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Coordinated Expression Of Extracellular Matrix-degrading Proteinases And Their Inhibitors Regulates Mammary Epithelial Function During Involution

R. Talhouk, M. Bissell, Z. Werb
Published 1992 · Medicine, Biology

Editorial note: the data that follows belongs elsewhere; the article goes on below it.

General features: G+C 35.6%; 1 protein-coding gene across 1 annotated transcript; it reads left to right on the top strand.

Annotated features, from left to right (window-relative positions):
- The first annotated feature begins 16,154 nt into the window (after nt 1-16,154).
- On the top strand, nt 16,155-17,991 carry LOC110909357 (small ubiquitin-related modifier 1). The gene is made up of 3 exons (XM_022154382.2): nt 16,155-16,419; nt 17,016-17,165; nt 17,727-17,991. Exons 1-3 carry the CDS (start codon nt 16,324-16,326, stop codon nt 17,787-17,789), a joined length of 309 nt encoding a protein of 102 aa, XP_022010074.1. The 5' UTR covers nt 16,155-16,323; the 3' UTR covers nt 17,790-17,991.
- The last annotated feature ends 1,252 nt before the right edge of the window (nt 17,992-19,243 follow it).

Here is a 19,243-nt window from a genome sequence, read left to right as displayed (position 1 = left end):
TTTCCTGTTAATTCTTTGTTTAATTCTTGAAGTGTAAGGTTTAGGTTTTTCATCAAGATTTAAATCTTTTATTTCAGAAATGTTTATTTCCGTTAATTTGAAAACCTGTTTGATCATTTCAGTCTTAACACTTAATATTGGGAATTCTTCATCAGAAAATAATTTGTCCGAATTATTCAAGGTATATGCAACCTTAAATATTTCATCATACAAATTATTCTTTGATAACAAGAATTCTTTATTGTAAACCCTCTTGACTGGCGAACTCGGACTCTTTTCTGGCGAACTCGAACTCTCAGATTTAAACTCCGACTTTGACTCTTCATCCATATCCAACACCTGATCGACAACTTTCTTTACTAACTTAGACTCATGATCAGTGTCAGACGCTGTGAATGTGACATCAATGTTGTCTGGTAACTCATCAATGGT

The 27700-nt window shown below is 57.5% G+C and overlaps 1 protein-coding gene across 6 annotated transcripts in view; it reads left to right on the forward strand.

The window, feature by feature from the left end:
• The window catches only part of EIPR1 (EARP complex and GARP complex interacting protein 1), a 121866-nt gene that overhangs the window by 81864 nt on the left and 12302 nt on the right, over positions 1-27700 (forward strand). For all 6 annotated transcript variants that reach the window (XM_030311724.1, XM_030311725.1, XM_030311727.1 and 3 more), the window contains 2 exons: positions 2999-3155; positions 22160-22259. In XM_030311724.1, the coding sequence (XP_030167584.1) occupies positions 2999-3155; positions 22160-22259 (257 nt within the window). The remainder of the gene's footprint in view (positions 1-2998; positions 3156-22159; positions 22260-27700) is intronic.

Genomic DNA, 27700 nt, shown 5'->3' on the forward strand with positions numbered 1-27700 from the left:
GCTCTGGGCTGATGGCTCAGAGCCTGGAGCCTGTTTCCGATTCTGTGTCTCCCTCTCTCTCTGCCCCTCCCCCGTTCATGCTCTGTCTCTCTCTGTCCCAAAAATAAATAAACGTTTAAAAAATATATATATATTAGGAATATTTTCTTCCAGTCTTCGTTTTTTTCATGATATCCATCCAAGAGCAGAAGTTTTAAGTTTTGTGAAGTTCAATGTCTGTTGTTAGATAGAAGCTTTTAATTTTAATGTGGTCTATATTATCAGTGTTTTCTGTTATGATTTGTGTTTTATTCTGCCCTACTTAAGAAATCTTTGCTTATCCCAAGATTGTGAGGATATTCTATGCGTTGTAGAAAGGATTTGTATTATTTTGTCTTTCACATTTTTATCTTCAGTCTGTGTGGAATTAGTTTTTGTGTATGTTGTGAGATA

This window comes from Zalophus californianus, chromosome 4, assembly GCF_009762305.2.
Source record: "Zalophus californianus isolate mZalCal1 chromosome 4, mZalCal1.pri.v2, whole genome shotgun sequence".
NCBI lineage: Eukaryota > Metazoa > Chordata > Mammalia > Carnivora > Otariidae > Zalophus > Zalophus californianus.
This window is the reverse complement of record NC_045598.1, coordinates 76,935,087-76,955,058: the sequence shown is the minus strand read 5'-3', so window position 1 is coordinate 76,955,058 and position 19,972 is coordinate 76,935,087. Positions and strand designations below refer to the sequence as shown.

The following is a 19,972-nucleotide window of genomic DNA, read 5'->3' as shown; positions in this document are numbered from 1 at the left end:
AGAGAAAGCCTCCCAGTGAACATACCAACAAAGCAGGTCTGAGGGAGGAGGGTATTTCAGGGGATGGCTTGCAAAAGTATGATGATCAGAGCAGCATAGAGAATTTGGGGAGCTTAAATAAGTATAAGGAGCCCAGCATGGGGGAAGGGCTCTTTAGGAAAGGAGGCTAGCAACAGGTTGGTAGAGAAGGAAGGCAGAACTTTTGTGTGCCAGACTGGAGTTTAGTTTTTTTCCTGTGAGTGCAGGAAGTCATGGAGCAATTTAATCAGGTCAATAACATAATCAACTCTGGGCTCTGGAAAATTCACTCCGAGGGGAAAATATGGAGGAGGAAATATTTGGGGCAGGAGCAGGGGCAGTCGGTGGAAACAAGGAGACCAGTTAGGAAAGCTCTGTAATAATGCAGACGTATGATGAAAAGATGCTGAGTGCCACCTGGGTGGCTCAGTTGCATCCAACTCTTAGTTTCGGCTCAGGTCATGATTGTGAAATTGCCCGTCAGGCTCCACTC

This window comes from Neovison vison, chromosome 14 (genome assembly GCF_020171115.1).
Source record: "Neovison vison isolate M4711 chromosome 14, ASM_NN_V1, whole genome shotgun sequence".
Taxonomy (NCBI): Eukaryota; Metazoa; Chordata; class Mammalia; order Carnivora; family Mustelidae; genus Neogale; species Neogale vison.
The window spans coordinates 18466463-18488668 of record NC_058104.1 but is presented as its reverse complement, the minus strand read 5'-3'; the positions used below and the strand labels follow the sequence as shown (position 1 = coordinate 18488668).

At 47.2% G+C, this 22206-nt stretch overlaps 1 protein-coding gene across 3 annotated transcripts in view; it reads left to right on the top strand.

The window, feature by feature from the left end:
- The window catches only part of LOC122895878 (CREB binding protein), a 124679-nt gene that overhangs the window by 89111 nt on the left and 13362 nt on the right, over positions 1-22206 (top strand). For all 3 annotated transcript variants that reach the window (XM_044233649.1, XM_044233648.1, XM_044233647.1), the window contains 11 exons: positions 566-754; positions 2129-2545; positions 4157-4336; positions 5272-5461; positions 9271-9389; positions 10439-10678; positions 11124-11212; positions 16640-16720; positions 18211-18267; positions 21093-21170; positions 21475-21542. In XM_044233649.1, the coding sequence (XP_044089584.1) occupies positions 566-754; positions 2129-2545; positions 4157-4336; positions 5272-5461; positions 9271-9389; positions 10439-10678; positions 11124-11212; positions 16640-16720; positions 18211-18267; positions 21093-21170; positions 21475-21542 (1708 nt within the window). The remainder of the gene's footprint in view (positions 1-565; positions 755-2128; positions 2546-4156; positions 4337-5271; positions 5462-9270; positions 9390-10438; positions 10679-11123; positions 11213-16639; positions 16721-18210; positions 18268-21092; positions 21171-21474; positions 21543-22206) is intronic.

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Extracellular matrix (ECM) plays an important role in the maintenance of mammary epithelial differentiation in culture. We asked whether changes in mouse mammary specific function in vivo correlate with changes in the ECM. We showed, using expression of beta-casein as a marker, that the temporal expression of ECM-degrading proteinases and their inhibitors during lactation and involution are inversely related to functional differentiation. After a lactation period of 9 d, mammary epithelial cells maintained beta-casein expression up to 5 d of involution. Two metalloproteinases, 72-kD gelatinase (and its 62-kD active form), and stromelysin, and a serine proteinase tissue plasminogen activator were detected by day four of involution, and maintained expression until at least day 10. The expression of their inhibitors, the tissue inhibitor of metalloproteinases (TIMP) and plasminogen activator inhibitor-1, preceded the onset of ECM-degrading proteinase expression and was detected by day two of involution, and showed a sharp peak of expression centered on days 4-6 of involution. When involution was accelerated by decreasing lactation to 2 d, there was an accelerated loss of beta-casein expression evident by day four and a shift in expression of ECM-remodeling proteinases and inhibitors to a focus at 2-4 d of involution. To further extend the correlation between mammary-specific function and ECM remodeling we initiated involution by sealing just one gland in an otherwise hormonally sufficient lactating animal. Alveoli in the sealed gland contained casein for at least 7 d after sealing, and closely resembled those in a lactating gland. The relative expression of TIMP in the sealed gland increased, whereas the expression of stromelysin was much lower than that of a hormone-depleted involuting gland, indicating that the higher the ratio of TIMP to ECM-degrading proteinases the slower the process of involution. To test directly the functional role of ECM-degrading proteinases in the loss of tissue-specific function we artificially perturbed the ECM-degrading proteinase-inhibitor ratio in a normally involuting gland by maintaining high concentrations of TIMP protein with the use of surgically implanted slow-release pellets. In a concentration-dependent fashion, involuting mammary glands that received TIMP implants maintained high levels of casein and delayed alveolar regression. These data suggest that the balance of ECM- degrading proteinases and their inhibitors regulates the organization of the basement membrane and the tissue-specific function of the mammary gland.(ABSTRACT TRUNCATED AT 400 WORDS)
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